Public Attitudes toward Sanitation
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TOPIC: Public Attitudes toward Sanitation

Public Attitudes toward Sanitation 16 Feb 2014 18:10 #7392

  • F H Mughal
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Sanitation in poor developing countries, typically, is not up to the mark. Here, in the rural areas of the Sindh province, Pakistan, nearly 90 per cent of the households do not have acceptable and safe sanitation. Same is the case of drinking water – rural people draw water from ponds for drinking and these unprotected ponds are also used by the cattle for drinking. The village women walk 4 to 6 km (one way) to fetch water on pitchers on their heads, despite their fragile health due to malnutrition.

Climate change continues to impact on sanitation with floods, among others. Adaptation and resiliency is, therefore, required in the field of sanitation, on a large scale. The decision-makers and the government are still unmoved in the field of sanitation. For sensitizing the government, positive public attitudes are pre-requisites and important adjuncts, as the public attitudes give way to public support, which acts as pressuring forces – moving the government to take action.

How can the public attitudes toward sanitation be developed? Is it possible to see fast-tract actions on adaptation and resiliency in the field of sanitation? Perhaps, forum members may like to comment on this.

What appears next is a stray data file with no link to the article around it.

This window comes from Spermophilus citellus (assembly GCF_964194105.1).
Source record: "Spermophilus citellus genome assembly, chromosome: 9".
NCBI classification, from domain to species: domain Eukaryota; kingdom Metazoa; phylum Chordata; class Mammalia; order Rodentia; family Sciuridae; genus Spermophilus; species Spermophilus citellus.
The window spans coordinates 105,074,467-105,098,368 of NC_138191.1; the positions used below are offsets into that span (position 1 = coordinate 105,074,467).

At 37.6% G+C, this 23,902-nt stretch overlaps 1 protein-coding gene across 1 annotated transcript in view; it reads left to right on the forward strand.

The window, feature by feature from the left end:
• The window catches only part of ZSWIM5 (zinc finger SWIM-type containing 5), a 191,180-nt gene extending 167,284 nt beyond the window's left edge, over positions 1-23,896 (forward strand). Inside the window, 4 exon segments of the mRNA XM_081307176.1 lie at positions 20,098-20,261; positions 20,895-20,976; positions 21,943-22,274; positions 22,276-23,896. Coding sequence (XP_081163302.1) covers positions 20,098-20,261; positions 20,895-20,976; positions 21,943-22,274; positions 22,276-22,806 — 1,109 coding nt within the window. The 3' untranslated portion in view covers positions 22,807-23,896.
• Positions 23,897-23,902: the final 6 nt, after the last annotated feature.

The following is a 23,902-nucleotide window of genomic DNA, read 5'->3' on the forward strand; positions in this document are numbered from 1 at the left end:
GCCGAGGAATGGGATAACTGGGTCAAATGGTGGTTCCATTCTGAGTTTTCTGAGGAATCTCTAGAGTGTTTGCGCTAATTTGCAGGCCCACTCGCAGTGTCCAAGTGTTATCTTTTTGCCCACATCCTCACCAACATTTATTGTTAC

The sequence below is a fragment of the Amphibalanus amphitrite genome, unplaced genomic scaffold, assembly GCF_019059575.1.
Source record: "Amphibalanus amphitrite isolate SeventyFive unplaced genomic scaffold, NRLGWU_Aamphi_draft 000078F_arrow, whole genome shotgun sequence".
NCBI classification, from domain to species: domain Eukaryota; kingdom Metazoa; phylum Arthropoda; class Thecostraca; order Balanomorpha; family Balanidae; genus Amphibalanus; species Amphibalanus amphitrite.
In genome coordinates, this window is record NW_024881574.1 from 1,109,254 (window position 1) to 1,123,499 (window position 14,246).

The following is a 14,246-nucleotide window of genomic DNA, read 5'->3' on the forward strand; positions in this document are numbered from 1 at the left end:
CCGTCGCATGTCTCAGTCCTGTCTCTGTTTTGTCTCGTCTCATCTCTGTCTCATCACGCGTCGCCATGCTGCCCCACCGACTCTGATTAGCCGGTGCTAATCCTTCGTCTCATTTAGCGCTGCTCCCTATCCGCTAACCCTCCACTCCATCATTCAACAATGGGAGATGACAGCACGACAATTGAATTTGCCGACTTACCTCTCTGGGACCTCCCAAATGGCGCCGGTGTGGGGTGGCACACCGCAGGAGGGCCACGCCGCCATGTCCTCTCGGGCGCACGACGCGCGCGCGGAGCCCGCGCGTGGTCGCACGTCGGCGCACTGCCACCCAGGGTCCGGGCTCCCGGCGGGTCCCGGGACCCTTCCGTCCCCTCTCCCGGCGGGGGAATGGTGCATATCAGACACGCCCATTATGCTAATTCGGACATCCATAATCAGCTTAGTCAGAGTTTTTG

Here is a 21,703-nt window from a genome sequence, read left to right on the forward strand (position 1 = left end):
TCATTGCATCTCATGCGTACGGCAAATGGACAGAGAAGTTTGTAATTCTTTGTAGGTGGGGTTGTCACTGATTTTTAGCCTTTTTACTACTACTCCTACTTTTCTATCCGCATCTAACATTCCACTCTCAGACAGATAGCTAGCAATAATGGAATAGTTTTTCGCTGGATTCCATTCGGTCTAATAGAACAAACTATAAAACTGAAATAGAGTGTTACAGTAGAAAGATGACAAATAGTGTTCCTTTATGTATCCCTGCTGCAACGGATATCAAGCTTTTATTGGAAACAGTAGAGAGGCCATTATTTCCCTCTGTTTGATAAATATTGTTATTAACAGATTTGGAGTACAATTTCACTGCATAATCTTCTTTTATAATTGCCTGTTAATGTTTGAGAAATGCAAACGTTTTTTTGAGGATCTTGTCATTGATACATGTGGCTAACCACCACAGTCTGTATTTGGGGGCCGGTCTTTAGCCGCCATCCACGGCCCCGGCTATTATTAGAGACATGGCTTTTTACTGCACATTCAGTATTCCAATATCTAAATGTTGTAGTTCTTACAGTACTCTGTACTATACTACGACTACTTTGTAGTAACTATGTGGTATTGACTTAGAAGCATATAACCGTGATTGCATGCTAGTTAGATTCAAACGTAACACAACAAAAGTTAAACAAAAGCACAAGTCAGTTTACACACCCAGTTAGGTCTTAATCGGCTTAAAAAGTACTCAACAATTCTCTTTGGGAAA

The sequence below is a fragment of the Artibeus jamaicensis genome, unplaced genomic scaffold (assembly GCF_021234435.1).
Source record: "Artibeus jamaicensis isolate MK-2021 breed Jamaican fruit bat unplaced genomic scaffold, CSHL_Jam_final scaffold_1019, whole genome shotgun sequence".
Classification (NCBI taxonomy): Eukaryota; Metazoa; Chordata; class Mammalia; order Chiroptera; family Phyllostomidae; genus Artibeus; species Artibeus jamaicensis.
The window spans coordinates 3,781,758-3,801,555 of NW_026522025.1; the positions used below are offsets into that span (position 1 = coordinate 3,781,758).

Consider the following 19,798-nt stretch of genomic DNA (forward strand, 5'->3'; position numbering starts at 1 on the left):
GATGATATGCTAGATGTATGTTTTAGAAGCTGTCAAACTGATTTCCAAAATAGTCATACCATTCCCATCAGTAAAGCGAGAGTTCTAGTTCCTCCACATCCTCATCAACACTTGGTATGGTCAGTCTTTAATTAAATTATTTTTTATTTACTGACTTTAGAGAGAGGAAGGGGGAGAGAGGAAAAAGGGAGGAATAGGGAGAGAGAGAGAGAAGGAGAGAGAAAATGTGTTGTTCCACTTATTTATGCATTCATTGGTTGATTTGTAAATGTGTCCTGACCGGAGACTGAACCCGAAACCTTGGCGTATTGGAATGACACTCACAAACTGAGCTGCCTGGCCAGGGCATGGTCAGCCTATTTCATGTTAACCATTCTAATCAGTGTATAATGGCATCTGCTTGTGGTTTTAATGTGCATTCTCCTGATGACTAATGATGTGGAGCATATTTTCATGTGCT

Thank you,

F H Mughal
F H Mughal (Mr.)
Karachi, Pakistan
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Re: Public Attitudes toward Sanitation 17 Feb 2014 19:48 #7401

  • KeithBell
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Perhaps if improved sanitation were associated with general health, then it would be made a priority. I would like to see sanitation on the NCD agenda (non-communicable diseases such as diabetes, obesity and cancer). People still generally believe the causes of NCDs are things like smoking and poor diet. But NCDs are really about microbial imbalance beginning with gut dysbiosis. This is directly tied to poor sanitation. The problems become generational because mothers pass microbial predisposition to their children. Children are then born imbalanced, predisposed to NCDs. Yet sanitation is not on the NCD agenda.

www.jpma.org.pk/full_article_text.php?article_id=3496
tribune.com.pk/story/630527/world-diabet...pakistan-every-year/
www.thenews.com.pk/Todays-News-4-174105-...hallenge-in-Pakistan
www.foxnews.com/health/2014/01/20/challe...reast-cancer-taboos/
news.nationalpost.com/2014/01/20/in-cons...se-of-breast-cancer/
www.thenews.com.pk/article-83095-Obesity...increase-in-Pakistan
www.jpma.org.pk/full_article_text.php?article_id=2356

Then there is the gut-brain connection and how poor sanitation affects mental health:
www.thenews.com.pk/Todays-News-6-136490-...ed-field-in-Pakistan
www.who.int/mental_health/pakistan_who_aims_report.pdf
www.thet.org/hps/resources/case-studies/...al-areas-of-pakistan
www.pamh.org.pk/

Perhaps by forging relationships with the health community and educating them about improved sanitation's effect on general health, more priority will be placed on sanitation.
Last Edit: 17 Feb 2014 19:51 by KeithBell.
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Re: Public Attitudes toward Sanitation 17 Feb 2014 22:35 #7403

  • StephTTam
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Thank you so much for the mental health links! Mental health impact is a much neglected aspect of WASH behavioural change, and I'm very glad to see it being addressed on this forum.